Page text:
I am impressed and amazed by the Sequoia tree(s) in California. When I visited recently, I learned several interesting facts. Sequoias are one of the oldest living organisms on the planet – they can reach ages of 3000 years or more. However, one of the most mind boggling tidbits was that they rarely ever die of old age. They have such pungent chemicals in their thick bark that bugs and fungi cannot kill them easily and their bark is so thick that fires have to be extremely hot and huge to do them in. More likely, what happens is a fire clears the rest of the underbrush and other smaller trees leading to soil erosion. Then if there is a rainy spring or fall, the Sequoia might topple due to the lack of top soil depth. Is that not fascinating?
When I told my Tibetan friend about this piece of info, he was shocked because according to Buddhist theory (some of which are actually more like universal cosmic reality), everything that is born eventually dies – that is of natural causes. He found it strange that Sequoias might not die from natural causes – rather outside factors must be involved to kill them. Although I guess growing to be so big (more than 2 millions pounds of tree and roots) that you cannot stay standing in a powerful winter storm or with flood waters running past you might count as natural causes… Not sure.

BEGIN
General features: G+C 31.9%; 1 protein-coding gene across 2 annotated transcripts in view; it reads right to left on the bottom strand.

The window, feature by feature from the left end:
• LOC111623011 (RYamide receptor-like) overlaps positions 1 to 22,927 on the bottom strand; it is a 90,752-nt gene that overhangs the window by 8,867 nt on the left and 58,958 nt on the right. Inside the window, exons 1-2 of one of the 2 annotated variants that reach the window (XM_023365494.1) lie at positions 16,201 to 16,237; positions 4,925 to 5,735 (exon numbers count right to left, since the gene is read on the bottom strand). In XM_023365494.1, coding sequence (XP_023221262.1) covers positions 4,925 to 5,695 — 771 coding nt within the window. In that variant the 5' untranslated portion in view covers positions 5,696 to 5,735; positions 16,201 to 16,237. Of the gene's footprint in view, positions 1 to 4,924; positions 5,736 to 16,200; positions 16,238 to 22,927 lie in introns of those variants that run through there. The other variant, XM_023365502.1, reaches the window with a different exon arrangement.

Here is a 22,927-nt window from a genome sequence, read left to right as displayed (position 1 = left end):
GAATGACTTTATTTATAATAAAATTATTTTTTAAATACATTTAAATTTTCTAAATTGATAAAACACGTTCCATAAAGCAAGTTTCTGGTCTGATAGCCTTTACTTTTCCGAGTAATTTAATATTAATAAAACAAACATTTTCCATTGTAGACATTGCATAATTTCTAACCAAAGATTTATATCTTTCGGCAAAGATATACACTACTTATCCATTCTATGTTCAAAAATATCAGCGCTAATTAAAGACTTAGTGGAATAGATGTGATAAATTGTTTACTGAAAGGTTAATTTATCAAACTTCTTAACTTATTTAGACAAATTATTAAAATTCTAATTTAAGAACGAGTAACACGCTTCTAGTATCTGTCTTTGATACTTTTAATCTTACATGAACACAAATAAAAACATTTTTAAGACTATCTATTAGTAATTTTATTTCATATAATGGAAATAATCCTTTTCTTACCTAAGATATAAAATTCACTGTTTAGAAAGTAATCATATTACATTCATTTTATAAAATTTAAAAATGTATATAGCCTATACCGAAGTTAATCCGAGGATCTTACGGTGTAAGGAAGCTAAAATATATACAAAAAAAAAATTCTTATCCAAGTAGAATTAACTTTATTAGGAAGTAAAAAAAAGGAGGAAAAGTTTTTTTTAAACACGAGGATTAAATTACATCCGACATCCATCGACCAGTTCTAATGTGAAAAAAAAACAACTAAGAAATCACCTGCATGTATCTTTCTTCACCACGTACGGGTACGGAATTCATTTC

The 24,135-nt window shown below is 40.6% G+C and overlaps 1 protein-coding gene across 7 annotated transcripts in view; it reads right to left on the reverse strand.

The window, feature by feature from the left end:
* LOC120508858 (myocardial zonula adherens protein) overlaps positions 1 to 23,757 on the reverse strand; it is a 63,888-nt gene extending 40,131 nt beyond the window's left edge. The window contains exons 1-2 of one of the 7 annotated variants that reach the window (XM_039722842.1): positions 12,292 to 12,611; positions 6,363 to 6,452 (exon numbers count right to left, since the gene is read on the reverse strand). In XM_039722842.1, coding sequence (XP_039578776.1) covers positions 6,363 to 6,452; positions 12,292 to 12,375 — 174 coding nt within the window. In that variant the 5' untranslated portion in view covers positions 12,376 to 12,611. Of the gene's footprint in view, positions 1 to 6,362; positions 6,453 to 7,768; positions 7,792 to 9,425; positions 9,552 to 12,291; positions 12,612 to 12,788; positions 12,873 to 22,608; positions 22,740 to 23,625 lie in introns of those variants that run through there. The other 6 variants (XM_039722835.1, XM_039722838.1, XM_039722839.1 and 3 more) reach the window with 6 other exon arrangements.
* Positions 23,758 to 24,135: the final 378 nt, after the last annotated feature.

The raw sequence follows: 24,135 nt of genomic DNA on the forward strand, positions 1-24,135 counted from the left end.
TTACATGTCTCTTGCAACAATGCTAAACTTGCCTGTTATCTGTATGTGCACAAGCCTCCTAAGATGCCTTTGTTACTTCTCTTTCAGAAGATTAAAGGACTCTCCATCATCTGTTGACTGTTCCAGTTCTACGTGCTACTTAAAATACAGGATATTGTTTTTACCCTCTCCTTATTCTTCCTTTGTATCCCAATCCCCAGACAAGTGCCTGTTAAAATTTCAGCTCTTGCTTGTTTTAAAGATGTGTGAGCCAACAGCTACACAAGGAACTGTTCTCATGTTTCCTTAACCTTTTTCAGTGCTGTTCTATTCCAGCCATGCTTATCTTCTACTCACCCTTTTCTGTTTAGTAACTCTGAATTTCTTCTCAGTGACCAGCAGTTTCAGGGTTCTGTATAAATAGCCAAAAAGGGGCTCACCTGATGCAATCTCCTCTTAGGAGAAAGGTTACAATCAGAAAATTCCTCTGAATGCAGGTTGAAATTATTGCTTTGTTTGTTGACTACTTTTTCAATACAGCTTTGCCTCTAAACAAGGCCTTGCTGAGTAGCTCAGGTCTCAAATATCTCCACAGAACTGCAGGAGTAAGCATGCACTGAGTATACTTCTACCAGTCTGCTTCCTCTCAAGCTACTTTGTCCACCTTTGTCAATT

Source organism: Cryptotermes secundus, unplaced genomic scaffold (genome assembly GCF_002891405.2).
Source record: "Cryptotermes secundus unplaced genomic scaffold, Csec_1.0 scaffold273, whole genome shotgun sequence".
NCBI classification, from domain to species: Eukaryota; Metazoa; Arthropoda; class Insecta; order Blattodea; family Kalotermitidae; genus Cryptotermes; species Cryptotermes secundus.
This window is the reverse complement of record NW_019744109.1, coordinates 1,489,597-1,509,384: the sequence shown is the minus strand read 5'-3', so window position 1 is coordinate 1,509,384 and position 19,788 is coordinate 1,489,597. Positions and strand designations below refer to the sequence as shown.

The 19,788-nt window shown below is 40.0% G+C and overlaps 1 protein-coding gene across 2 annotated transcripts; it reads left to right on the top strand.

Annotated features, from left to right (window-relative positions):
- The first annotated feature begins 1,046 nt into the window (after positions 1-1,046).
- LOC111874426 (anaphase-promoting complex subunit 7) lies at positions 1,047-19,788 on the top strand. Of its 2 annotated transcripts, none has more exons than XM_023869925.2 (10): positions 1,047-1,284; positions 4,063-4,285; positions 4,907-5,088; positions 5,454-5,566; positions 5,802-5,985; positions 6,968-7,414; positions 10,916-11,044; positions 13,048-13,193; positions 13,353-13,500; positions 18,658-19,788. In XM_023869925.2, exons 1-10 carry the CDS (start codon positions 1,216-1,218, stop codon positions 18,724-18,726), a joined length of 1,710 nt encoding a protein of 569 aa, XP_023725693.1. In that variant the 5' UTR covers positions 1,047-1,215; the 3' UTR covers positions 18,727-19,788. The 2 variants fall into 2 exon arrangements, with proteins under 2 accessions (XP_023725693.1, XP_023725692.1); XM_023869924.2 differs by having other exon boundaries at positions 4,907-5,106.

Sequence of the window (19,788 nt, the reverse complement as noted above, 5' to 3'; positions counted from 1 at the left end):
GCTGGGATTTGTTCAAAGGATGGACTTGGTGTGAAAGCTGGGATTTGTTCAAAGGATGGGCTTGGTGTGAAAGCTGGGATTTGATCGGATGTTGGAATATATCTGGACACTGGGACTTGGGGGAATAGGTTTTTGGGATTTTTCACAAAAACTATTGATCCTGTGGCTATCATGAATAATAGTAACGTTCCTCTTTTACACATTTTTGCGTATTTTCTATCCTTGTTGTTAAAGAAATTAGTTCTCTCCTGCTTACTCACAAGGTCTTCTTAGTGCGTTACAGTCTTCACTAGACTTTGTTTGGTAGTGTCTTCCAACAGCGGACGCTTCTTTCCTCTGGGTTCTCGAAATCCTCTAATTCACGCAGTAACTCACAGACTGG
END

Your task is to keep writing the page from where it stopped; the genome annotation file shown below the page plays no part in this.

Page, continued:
Due to those powerful chemicals in the wood of Sequoias, it takes years (I mean centuries) for their dead wood to decompose. There are still trees on the ground from when they were felled back in the 1890s and they have not changed very much. Plus, when the lumberjacks were sawing down one particular tree, they made large piles of Sequoia saw dust (in 1890 something). And today, these piles are saw dust can still be seen. Whoa! Also, back when sawing down trees was completely manual, it took two men 13 days to saw down a Sequoia. Goodness gracious they are large.
Nonetheless, I enjoyed my trip to California (see previous posts about the Land of the Medicine Buddha retreat center and other posts about my time in King’s Canyon Nat’l Park).